“On a scale of 1 to 10 in terms of risks to consumers, this is a 10” – says fraud analyst, Avivah Litan on the Equifax data hack.
It has been months since the Equifax hack, but calamity isn’t about to quieten down anytime soon as the hacking exposed confidential information belonging to some 145 million customers, including almost 700,000 in the U.K.
This particular breach is distinct to others because of the wealth of information stolen combined with the company’s somewhat questionable attempts to mitigate the damage…
Questionable handling of the breach
Equifax’s interim CEO, Paulino do Rego Barros Jr, was asked whether consumer data was now being encrypted, to which he admitted “I don’t know at this stage.”
Not a good sign…
The company’s epic failings continued long after the breach when their official Twitter feed was linking people to the wrong website having set one up for people to check out information about the breach. This is on top of the simple fact that cybercriminals were not exactly faced with much of a challenge when they exploited a known vulnerability that Equifax failed to patch up. Hackers managed to access an obscene amount of information, and the stolen data is enough to do some serious damage to the victims involved.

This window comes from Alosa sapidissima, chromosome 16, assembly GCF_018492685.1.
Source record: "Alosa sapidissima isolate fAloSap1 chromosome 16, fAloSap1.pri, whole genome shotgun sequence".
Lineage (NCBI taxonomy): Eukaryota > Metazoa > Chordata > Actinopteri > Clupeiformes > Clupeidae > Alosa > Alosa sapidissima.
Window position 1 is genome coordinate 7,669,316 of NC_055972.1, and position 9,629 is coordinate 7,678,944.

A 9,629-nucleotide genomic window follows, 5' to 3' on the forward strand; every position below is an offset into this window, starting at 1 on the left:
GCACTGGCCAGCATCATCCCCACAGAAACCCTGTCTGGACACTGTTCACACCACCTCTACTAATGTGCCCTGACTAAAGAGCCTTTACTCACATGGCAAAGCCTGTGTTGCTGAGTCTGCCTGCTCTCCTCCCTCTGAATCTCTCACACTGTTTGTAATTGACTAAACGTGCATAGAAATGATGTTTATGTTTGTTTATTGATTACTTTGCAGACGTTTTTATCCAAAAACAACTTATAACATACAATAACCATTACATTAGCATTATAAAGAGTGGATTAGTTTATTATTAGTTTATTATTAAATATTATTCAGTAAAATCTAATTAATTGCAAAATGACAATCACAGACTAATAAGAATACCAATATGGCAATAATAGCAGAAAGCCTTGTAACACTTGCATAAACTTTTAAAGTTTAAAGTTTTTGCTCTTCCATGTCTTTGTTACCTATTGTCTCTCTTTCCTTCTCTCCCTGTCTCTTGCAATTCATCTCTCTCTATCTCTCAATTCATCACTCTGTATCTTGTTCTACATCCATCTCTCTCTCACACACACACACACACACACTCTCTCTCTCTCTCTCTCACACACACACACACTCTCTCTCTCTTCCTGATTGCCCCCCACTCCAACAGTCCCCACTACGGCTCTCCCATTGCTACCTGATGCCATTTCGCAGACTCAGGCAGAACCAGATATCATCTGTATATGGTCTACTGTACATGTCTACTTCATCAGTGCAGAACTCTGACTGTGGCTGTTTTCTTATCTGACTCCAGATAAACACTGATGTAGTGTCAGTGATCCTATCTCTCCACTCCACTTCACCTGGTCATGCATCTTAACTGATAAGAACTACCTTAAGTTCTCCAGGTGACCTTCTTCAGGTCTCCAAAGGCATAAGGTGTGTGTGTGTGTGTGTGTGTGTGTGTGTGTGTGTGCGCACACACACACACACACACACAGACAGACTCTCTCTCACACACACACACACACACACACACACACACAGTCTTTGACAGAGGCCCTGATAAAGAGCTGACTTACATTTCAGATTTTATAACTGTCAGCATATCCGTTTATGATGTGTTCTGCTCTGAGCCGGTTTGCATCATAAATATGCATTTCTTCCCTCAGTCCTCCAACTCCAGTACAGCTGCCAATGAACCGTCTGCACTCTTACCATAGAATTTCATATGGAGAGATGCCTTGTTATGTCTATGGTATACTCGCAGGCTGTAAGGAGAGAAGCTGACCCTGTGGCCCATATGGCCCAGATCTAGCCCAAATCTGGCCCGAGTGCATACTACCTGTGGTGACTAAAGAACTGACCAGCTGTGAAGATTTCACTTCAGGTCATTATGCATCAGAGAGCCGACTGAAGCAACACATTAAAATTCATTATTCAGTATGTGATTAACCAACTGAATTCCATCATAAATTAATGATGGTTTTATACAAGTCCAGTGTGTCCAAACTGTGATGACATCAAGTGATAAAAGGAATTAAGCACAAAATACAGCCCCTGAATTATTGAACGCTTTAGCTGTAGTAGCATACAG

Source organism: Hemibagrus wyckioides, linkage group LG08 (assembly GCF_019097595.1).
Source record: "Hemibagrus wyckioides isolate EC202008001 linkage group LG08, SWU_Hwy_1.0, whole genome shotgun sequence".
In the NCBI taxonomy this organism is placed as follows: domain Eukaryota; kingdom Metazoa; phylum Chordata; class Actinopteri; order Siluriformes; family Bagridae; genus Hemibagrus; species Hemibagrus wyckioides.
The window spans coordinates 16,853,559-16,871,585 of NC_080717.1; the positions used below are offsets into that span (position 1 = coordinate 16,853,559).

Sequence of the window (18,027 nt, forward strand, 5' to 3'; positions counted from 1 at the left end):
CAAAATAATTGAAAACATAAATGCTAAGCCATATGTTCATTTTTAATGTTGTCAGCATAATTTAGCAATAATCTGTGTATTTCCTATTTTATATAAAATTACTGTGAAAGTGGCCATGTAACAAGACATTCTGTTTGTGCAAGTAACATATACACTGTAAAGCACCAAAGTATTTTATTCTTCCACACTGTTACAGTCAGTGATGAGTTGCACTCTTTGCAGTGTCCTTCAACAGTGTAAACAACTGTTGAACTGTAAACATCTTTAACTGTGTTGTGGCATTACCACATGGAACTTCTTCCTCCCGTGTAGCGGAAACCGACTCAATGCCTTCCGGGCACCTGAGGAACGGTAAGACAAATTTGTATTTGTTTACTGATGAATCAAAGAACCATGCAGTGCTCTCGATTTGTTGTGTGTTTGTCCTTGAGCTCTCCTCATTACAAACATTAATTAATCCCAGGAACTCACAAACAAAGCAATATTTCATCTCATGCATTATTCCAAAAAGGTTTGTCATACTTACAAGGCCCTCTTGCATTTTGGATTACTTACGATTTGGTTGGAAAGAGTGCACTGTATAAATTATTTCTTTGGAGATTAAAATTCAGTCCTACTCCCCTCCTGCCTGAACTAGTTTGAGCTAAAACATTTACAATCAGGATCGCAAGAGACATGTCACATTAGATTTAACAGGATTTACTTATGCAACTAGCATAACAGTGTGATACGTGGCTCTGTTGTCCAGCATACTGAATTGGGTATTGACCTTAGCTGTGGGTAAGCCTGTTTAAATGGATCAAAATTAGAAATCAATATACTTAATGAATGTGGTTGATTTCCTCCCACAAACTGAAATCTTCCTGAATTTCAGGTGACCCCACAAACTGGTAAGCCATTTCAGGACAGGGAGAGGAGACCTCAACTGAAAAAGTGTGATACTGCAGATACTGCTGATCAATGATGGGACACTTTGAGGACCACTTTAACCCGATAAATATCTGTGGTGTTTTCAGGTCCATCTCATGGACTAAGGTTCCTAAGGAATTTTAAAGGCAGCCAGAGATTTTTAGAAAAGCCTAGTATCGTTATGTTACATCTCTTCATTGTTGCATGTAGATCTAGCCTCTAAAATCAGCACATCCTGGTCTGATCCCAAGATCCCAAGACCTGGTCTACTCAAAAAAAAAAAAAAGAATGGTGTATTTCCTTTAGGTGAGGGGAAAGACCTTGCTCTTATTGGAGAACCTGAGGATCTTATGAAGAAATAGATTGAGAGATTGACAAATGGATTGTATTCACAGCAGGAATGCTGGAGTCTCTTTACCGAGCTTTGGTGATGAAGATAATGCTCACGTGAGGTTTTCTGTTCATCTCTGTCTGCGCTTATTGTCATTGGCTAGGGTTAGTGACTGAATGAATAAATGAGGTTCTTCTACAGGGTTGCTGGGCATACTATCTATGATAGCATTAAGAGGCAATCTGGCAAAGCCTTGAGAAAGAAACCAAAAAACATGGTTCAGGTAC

Hacked data included:
- Birth dates
- Contact information
- Driving licence numbers
- Credit card details
- National Insurance numbers
For the millions affected, having information like this stolen means criminals could take over their digital lives and / or steal their identity. The 700,000 Brits affected are being notified by “snail mail”, and many are in contract with us and have instructed us to assist with a compensation case against Equifax.
Knowing about the breach is one thing, but things could get worse if criminals decide to utilise any of the information they’ve taken. The questionable response to the breach and what we see as inaction by Equifax has been widely criticised. Security blogger, Graham Cluley, labelled Equifax’s response to the breach, particularly the delay in informing U.K. consumers, as “shambolic”.
What could happen?
This type of information stolen could allow for identity theft. By stealing someone’s identity, criminals can take out loans, apply for tax refunds or apply for benefits, take out credit cards, and all sorts. It could cost someone a lot of money and misery…
Whether criminals have already begun to exploit data hacked in the breach remains unknown, although we have had reports from the clients we act for about suspicious happenings. If information taken in the breach is to be exploited, the damage may have only just begun…
IMPORTANT: advice on this page is intended to be up-to-date for the 'first published date'.
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